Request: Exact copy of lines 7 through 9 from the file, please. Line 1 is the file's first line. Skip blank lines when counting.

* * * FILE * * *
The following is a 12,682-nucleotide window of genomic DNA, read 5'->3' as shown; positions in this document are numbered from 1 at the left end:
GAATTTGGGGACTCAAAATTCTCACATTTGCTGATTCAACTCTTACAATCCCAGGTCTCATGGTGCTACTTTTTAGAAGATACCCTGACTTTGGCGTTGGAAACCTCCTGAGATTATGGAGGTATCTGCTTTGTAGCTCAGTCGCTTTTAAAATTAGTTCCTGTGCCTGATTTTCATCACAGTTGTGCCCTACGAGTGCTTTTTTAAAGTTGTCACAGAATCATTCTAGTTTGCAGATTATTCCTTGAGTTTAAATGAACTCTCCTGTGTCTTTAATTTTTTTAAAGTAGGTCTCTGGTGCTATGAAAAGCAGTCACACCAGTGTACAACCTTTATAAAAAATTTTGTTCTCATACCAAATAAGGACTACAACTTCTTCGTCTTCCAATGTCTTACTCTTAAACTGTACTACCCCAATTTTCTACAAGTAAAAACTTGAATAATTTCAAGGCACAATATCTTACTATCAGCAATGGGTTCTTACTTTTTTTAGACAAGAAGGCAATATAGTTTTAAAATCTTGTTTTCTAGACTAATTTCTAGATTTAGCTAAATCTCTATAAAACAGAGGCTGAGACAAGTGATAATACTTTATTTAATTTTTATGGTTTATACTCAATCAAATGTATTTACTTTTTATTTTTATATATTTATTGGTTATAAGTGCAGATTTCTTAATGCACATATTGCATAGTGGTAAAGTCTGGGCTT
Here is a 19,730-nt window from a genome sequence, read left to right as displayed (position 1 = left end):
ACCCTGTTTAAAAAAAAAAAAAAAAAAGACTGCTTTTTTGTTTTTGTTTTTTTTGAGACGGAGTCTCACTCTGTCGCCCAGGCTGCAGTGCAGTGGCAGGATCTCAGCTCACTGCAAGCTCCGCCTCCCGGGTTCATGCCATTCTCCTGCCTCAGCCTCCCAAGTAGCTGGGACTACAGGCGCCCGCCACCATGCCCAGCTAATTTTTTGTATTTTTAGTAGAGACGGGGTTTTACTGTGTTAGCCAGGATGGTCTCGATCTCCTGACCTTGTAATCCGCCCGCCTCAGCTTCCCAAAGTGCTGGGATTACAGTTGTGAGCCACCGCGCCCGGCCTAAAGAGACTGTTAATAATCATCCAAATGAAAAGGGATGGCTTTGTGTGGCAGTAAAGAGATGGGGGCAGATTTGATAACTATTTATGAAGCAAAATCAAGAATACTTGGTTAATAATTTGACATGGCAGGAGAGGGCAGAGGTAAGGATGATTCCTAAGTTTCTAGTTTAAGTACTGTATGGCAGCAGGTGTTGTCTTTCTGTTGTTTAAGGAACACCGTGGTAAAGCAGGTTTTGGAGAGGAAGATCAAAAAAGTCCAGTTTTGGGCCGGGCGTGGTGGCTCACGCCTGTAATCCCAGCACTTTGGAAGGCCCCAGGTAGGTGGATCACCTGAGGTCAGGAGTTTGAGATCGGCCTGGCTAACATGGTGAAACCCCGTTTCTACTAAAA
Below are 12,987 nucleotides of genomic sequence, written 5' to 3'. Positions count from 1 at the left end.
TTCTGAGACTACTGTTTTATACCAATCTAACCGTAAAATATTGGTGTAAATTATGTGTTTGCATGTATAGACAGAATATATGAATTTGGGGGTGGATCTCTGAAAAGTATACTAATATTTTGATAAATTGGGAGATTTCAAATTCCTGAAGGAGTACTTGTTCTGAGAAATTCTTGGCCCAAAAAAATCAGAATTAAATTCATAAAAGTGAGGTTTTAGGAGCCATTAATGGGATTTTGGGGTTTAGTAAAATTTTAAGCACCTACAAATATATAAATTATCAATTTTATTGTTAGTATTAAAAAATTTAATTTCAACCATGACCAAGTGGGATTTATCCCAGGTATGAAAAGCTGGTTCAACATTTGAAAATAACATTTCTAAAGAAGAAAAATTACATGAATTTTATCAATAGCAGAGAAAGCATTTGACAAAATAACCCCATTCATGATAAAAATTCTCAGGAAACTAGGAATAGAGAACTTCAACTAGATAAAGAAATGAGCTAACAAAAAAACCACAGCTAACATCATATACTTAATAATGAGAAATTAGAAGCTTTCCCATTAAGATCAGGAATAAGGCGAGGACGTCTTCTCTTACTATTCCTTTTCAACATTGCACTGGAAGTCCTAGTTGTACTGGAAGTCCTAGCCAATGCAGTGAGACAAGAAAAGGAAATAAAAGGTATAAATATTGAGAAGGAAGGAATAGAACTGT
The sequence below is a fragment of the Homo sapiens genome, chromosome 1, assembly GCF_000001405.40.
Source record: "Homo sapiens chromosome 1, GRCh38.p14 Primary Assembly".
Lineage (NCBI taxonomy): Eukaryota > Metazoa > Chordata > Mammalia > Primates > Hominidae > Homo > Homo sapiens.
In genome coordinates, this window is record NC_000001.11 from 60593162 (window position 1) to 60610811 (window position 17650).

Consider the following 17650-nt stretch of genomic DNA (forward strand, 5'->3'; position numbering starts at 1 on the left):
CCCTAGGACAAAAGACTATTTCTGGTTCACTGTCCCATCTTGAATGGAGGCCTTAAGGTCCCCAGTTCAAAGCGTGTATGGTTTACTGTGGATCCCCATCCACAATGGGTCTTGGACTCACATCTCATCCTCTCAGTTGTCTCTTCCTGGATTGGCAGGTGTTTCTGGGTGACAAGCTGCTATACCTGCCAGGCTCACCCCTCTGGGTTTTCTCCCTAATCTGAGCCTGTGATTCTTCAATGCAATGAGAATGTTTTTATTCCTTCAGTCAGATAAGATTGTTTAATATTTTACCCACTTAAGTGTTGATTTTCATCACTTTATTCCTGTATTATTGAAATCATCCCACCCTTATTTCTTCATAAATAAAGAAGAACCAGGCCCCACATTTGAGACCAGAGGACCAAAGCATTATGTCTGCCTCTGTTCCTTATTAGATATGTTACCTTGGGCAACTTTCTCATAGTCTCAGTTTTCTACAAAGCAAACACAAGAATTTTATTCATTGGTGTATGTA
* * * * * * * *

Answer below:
The sequence below is a fragment of the Homo sapiens genome, chromosome 1, assembly GCF_000001405.40.
Source record: "Homo sapiens chromosome 1, GRCh38.p14 Primary Assembly".
Lineage (NCBI taxonomy): Eukaryota > Metazoa > Chordata > Mammalia > Primates > Hominidae > Homo > Homo sapiens.